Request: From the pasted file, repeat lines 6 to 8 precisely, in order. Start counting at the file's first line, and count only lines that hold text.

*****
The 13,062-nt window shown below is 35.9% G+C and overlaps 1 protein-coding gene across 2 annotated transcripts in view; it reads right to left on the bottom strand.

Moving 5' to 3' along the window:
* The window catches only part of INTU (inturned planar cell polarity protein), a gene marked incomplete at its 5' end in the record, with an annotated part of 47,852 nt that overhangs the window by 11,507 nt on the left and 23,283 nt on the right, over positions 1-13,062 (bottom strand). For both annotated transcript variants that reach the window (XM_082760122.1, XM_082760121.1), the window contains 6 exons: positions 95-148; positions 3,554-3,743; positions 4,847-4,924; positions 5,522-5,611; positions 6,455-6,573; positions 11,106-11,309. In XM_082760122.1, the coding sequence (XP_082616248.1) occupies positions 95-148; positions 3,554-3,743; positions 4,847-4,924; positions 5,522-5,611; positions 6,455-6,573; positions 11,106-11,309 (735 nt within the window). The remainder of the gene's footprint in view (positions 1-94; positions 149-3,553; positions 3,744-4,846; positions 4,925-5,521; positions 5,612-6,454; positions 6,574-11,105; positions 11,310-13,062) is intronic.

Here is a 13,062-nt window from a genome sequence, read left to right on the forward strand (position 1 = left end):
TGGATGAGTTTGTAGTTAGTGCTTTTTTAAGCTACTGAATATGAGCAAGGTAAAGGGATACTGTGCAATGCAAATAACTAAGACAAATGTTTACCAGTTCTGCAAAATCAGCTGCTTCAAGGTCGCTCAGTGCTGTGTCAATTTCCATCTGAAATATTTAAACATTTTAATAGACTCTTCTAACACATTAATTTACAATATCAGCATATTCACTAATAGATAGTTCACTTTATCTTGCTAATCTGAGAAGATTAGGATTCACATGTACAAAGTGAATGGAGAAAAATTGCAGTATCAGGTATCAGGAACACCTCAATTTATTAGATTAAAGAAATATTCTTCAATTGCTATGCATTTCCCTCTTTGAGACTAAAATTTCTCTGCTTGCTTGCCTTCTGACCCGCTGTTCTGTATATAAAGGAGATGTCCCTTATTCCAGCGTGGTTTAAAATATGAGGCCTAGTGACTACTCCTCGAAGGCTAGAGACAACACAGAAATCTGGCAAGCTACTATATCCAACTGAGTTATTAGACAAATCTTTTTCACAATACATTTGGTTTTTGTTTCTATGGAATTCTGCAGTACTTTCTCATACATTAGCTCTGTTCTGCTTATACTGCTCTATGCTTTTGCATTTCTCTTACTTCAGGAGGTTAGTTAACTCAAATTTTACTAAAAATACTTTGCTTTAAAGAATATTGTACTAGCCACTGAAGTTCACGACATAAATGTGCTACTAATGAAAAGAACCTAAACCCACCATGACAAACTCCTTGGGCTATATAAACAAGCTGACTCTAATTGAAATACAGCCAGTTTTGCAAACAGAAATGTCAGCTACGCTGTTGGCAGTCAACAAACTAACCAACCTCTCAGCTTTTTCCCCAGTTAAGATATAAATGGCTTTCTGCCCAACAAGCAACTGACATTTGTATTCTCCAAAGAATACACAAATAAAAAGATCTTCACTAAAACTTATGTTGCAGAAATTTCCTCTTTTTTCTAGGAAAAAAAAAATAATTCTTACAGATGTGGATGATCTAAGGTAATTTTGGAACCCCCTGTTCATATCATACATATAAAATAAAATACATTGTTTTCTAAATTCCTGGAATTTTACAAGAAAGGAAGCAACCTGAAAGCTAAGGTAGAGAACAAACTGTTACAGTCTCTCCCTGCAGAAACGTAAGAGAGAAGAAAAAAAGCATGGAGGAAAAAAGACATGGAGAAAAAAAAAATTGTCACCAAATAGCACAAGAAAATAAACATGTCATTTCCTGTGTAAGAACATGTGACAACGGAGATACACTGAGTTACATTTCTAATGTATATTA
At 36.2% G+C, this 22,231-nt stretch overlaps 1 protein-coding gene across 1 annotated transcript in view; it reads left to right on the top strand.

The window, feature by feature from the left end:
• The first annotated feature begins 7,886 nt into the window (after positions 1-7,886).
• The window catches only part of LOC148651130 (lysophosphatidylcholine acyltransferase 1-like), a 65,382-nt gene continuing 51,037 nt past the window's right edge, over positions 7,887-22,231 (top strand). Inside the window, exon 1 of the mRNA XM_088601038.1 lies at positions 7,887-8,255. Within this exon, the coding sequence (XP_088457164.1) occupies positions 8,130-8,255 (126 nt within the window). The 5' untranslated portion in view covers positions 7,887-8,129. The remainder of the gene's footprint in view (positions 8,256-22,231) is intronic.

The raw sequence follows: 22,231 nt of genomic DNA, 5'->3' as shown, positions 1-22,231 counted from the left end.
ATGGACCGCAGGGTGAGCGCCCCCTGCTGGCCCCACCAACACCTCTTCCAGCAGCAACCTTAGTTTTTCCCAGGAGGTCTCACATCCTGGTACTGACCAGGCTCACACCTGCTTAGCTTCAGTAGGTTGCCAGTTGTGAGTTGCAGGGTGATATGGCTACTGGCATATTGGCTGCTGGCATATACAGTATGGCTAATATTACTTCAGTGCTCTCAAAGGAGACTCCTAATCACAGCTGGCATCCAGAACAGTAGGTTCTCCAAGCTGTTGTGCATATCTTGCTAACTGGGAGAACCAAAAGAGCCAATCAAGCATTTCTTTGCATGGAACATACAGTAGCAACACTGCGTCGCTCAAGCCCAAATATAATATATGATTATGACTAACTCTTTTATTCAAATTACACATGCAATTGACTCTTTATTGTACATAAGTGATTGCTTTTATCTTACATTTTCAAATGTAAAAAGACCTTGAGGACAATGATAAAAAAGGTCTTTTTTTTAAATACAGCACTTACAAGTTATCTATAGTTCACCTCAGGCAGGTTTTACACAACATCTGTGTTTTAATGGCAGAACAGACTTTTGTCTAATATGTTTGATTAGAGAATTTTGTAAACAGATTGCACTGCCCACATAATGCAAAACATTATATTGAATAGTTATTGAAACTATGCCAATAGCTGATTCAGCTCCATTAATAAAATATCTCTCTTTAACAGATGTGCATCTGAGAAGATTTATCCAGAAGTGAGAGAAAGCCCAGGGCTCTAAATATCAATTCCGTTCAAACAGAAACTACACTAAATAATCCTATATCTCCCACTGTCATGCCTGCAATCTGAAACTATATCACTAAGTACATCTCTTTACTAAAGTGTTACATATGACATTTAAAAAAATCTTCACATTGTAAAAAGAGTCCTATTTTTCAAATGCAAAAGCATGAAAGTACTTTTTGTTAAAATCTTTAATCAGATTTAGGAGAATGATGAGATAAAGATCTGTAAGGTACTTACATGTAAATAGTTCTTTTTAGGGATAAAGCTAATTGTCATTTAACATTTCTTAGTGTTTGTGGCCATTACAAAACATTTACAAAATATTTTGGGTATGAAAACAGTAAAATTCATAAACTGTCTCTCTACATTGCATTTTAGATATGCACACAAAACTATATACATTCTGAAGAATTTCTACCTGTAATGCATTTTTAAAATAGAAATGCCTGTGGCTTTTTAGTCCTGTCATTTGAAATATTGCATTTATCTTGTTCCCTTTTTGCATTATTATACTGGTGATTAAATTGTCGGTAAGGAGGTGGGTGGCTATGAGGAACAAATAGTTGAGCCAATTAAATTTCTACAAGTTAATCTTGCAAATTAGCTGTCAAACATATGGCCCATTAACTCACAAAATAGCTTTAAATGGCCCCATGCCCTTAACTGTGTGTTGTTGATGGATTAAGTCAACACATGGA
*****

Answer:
At 36.2% G+C, this 22,231-nt stretch overlaps 1 protein-coding gene across 1 annotated transcript in view; it reads left to right on the top strand.

The window, feature by feature from the left end:
• The first annotated feature begins 7,886 nt into the window (after positions 1-7,886).